Reinforced autoclaved aerated concrete FAQs

Information for primary eye care practice owners on reinforced autoclaved aerated concrete (RAAC) in the context of a typical optical practice setting

Optical practice

This summary for primary eye care practice owners is produced by FODO, supported by AOP and ABDO. The summary provides advice from respected organisations including the Health and Safety Executive (HSE), the Institute for Structural Engineers (IStructE) and Royal Institution of Chartered Surveyors (RICS).

What is RAAC?

RAAC is a type of lightweight concrete. It was used in some buildings from the mid-1950s to the mid-1990s, typically in roofs but also in floor and wall panels. While it was used in different building types, it is more likely to have been used in public buildings, including hospitals and schools [1].

What is the concern?

RAAC is not as durable as other concrete building materials [1]. There is a risk it can fail. Its lifespan is less of a risk factor if it has been well maintained. The risk of failure increases if RAAC is exposed to water damage, thermal degradation or if there was an issue with the original formulation or installation [1].

What action is being taken?

The Construction Industry Council (CIC) is working with the government to assess and advise on how to manage the risk associated with RAAC.

What should I do?

  1. Many optical practices will not have concrete in their structure. If this applies to your practice you do not need to take any specific action
  2. Many practices are based in shopping centres or similar facilities. Your landlord should be in touch if there is RAAC that requires an intervention. You should also ask your landlord for an update
  3. Practices which do have concrete are likely still to have building plans and these might help identify whether RAAC was used. If your building plan or architect can confirm RAAC was not used,* you should document this, and further action should not be necessary
  4. If you or your business owns the freehold of your practice property, you / your business will be responsible for ensuring compliance
  5. If your business holds your practice property on lease, whilst the freeholder is ultimately responsible for the building, the extent of the business’s responsibility will depend upon the detailed terms of the lease
  6. If the above do not apply, then RICS advises the public against self-assessment of RAAC. This is because the material itself can be difficult to identify and it can also be difficult to detect defects. RICS therefore advises that, if you are unsure whether your building includes RAAC, you should seek advice from a qualified professional – for example, a registered surveyor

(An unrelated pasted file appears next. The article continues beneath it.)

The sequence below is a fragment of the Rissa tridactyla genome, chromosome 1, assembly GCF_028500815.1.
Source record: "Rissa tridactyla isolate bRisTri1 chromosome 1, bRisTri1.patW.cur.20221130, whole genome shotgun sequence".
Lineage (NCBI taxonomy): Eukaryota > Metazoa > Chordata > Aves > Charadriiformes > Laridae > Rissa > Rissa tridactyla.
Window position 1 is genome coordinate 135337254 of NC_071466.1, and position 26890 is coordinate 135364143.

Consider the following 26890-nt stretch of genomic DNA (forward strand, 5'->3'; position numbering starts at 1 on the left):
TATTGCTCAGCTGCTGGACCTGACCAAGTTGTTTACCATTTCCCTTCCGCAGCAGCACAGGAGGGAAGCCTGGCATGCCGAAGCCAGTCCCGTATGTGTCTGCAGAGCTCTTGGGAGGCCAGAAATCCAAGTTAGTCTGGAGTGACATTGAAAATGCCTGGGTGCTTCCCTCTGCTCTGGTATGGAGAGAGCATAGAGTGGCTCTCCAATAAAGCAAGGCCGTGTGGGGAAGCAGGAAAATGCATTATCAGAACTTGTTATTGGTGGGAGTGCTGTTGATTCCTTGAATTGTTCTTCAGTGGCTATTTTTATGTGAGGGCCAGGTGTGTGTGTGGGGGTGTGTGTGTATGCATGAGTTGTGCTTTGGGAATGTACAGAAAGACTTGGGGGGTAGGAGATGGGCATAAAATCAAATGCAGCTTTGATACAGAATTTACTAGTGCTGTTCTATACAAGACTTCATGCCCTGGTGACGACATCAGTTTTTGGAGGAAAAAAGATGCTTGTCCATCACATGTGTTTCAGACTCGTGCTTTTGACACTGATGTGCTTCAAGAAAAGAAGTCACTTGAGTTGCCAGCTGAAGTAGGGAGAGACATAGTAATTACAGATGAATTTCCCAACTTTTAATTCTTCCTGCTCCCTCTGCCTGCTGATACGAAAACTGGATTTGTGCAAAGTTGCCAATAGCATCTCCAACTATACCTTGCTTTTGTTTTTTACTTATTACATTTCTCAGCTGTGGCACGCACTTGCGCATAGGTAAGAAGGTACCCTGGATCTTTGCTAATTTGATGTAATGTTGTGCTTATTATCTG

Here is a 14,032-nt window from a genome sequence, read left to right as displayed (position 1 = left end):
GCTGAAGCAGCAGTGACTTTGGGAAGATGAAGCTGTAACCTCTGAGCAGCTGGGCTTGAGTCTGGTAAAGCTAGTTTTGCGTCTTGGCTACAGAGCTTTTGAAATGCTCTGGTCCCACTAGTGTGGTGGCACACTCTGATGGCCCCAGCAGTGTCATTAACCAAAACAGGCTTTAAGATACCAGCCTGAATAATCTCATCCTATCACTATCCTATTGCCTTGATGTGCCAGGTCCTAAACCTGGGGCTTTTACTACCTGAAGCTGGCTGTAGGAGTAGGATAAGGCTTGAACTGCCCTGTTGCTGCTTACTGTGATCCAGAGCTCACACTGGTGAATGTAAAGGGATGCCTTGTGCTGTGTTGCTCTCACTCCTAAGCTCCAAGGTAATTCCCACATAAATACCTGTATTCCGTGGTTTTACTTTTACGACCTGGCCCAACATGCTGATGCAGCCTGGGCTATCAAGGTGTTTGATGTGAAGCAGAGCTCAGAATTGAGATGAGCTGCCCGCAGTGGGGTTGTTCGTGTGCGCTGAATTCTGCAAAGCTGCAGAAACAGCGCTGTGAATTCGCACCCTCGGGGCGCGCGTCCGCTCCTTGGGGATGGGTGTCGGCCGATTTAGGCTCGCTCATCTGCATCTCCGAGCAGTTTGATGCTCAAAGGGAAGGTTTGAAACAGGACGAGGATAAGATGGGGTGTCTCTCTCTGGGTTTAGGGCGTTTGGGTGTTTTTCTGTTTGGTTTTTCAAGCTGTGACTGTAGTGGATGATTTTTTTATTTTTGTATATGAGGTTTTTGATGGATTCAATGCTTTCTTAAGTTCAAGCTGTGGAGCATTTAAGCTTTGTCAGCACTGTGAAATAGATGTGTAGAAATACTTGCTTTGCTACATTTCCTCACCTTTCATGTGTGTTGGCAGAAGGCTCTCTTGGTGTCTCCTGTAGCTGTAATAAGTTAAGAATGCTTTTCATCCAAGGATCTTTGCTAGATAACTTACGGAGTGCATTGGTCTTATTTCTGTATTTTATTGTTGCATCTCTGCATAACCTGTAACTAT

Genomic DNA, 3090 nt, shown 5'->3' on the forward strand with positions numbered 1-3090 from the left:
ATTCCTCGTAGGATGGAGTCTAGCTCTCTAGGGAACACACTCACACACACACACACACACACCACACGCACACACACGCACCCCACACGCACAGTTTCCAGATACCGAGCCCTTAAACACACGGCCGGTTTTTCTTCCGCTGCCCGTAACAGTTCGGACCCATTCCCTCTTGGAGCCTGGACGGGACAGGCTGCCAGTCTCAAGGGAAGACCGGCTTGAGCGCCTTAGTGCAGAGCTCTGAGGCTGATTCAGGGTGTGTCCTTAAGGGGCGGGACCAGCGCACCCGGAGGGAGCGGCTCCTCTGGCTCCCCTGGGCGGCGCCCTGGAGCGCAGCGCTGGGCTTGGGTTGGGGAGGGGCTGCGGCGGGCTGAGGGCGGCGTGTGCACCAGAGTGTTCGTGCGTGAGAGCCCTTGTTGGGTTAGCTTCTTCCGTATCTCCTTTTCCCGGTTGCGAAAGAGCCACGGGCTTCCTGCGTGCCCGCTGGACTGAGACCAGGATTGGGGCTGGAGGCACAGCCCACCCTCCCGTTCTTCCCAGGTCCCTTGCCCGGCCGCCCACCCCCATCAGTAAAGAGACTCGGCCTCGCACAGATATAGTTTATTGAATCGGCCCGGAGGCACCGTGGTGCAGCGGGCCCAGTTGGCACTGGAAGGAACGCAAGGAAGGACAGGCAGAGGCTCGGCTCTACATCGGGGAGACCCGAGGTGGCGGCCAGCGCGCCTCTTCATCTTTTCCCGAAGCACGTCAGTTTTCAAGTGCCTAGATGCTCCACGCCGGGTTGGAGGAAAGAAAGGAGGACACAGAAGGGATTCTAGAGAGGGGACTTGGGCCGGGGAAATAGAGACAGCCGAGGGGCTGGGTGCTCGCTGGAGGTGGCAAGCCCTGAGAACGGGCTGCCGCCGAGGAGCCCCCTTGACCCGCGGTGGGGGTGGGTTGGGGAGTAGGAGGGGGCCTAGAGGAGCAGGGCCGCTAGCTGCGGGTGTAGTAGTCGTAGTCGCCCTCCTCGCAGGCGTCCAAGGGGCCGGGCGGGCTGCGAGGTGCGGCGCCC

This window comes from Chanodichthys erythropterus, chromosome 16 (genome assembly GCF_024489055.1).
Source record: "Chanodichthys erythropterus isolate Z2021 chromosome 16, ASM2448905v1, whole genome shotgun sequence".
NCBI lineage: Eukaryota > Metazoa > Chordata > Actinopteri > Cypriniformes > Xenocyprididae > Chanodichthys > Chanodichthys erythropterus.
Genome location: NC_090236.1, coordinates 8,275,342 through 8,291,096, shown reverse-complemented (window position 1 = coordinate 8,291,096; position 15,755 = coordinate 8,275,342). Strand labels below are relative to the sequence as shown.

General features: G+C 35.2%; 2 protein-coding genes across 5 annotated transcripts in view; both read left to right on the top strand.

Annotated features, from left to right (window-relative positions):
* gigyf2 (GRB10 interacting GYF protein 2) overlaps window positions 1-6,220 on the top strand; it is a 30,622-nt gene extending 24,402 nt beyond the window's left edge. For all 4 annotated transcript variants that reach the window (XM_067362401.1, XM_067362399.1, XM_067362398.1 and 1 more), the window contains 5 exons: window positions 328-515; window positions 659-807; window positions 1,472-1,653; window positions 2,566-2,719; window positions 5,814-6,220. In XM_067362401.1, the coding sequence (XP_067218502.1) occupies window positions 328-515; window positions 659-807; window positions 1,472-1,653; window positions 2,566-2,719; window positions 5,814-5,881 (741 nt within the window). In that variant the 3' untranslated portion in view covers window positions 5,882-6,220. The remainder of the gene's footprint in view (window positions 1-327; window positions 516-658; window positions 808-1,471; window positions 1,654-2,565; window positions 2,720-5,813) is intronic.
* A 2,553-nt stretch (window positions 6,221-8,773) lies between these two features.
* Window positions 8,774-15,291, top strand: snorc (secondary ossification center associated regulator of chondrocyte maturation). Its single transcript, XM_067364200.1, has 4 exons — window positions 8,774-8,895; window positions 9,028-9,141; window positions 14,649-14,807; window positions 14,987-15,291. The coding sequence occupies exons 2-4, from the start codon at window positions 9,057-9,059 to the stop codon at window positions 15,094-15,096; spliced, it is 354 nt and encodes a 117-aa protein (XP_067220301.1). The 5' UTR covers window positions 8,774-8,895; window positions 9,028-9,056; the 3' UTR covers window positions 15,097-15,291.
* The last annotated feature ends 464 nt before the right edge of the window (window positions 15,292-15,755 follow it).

7. If you do need such advice, RICS advises that you use a regulated professional body for example RICS and/or IStructE to check that the person is suitably qualified [1].

What is the health service doing?

In England, NHS England has advised ICBs to seek assurance about the primary care estate, for example “confirmation that no RAAC has been identified or, where it has, confirmation that RAAC management plans are sufficiently robust and being implemented [2]. The Scottish and Welsh Governments also signpost to StructE RAAC guidance [3,4]


This note alerts optical business and practice owners about RAAC, whether and how to seek help and what the NHS regulatory responses are so far. It does not comprise legal or technical guidance about handling RAAC on which members should seek appropriate professional advice from a suitably qualified person as at paragraph 7 above.

For more information

Contact the AOP Policy team: [email protected]


[1] RAAC: Advice and FAQs, 12 Dec 2023, accessed 13 December 2023

[2] NHS England, Reinforced aerated autoclaved concrete (RAAC),

[3] Scottish Government, Reinforced Autoclaved Aerated Concrete (RAAC): Cross Sector Working Group 

[4] Welsh Government, Reinforced Autoclaved Aerated Concrete (RAAC): frequently asked questions


* It is important to note an alternative name might be recorded for RAAC so you should not use “RAAC” as a search term. For example, RICS explains that “certain product names such as Siporex, Durox, Celcon, Hebel and Ytong are indicators of RAAC.” [1]